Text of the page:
While many professions now allow employees to work from home, some professions still forbid their workers from working remotely. One of these is the legal profession; can lawyers work from home?
If you’re thinking about making the switch to the legal field, you might want to give up on the idea of working from home, because many law firms require their employees to be in an office during business hours. However, some lawyers do work remotely, and they earn salaries comparable to those of lawyers who work in offices.
Yes, They Can!
You might not think lawyers would qualify for a work-from-home arrangement, but a little flexibility on your part could go a long way. Even if you can’t change your physical location, you might be able to make some tweaks to your schedule.
Many law firms operate on a billable hours policy, meaning that you get paid only for time spent working directly with clients. Because of that, it’s often possible to negotiate more flexibility in your day-to-day schedule. For example, maybe you could start later and leave earlier on certain days of the week or maybe you can take advantage of virtual meetings via Skype or Facetime to shave off some commute time each day. Flexibility is always better than an inflexible job!
Flexibility is always better than an inflexible job! What works for one lawyer may not work for another, but if you approach your boss with a more flexible schedule in mind, she’ll be less likely to say no. Once you have some wiggle room built into your routine, you can take advantage of any additional opportunities that might arise.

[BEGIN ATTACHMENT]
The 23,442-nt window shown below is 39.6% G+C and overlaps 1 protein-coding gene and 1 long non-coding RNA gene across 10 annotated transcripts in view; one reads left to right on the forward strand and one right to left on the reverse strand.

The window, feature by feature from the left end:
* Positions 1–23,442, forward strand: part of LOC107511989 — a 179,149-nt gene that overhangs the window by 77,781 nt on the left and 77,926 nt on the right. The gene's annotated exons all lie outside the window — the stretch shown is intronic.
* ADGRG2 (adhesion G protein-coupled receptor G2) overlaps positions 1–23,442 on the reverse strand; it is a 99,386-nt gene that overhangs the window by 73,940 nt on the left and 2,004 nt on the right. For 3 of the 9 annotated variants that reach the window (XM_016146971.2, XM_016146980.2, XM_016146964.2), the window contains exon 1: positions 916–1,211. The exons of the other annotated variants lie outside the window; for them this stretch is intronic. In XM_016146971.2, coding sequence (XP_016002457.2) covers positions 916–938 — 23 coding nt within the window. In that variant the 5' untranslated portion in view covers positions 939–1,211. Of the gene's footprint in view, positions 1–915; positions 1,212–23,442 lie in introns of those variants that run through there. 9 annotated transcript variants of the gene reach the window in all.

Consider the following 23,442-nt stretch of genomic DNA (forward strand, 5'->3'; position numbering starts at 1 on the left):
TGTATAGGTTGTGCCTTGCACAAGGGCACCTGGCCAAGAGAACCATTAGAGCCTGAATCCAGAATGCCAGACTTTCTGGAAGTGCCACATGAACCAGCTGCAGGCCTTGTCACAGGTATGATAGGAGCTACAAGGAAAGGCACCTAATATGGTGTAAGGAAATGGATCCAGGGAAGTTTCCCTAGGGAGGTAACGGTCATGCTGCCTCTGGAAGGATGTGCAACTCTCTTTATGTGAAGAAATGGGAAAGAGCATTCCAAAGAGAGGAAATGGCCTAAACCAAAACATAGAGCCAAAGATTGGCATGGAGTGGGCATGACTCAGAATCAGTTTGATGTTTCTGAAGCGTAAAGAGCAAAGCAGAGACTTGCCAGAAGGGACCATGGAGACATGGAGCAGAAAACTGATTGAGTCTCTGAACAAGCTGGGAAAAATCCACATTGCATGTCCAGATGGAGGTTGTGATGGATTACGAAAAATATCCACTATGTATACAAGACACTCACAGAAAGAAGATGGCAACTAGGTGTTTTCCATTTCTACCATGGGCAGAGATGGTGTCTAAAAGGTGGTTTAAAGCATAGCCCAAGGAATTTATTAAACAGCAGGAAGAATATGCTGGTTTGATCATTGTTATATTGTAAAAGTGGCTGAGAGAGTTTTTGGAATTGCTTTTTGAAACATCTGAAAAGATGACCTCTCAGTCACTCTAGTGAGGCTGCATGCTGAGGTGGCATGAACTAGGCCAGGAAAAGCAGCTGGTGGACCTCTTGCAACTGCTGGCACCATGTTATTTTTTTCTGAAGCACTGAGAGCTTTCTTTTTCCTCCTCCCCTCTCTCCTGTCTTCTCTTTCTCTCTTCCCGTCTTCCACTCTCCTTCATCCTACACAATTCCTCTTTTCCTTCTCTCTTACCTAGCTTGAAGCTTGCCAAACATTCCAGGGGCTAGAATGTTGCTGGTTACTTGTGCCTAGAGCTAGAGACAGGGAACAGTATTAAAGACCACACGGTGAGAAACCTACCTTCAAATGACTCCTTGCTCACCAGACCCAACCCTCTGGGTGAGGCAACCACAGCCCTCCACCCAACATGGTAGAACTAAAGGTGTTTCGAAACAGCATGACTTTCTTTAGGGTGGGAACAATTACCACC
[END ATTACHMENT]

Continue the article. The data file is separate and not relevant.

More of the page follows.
What Do Lawyers Need To Be Able To Work From Home?
As a practicing lawyer, I’ve found that working from home is one of my favorite things about being self-employed. Besides having more freedom to schedule my work hours, I don’t have to leave my pajamas or interact with others if I don’t want to.
When you’re running your show you can prioritize what matters most at any given time. If you do decide to work outside of your home office, make sure that your employer does not interrupt or check up on you during your off-hours.
As a lawyer, you’ll need to be able to work independently and without supervision. This means that your employer needs to trust you enough to let you come and go as you please as long as they get their work done. If you want to leave some flexibility in your schedule, pick a part-time job rather than a full-time one so that you can better plan around your family and home life.
If possible, negotiate with your employer so that if it is necessary for them to contact you during non-business hours, they can use an online messaging service such as Skype or Gchat instead of calling directly.
What Types Of Cases Can Lawyers Work On From Home?
While many fields allow remote work, some fields simply don’t work well without face-to-face interaction. Attorneys generally fall into one of three categories: solo lawyers, corporate lawyers, and government lawyers.
Corporate and government attorneys typically work in an office (solo or otherwise) and do not get to work remotely very often. Solo attorneys typically get to pick and choose which cases they take on; even when working alone, however, most solo lawyers still prefer to meet with clients in person at least once. Thus, it is unlikely that a solo attorney would ever need to consider working from home.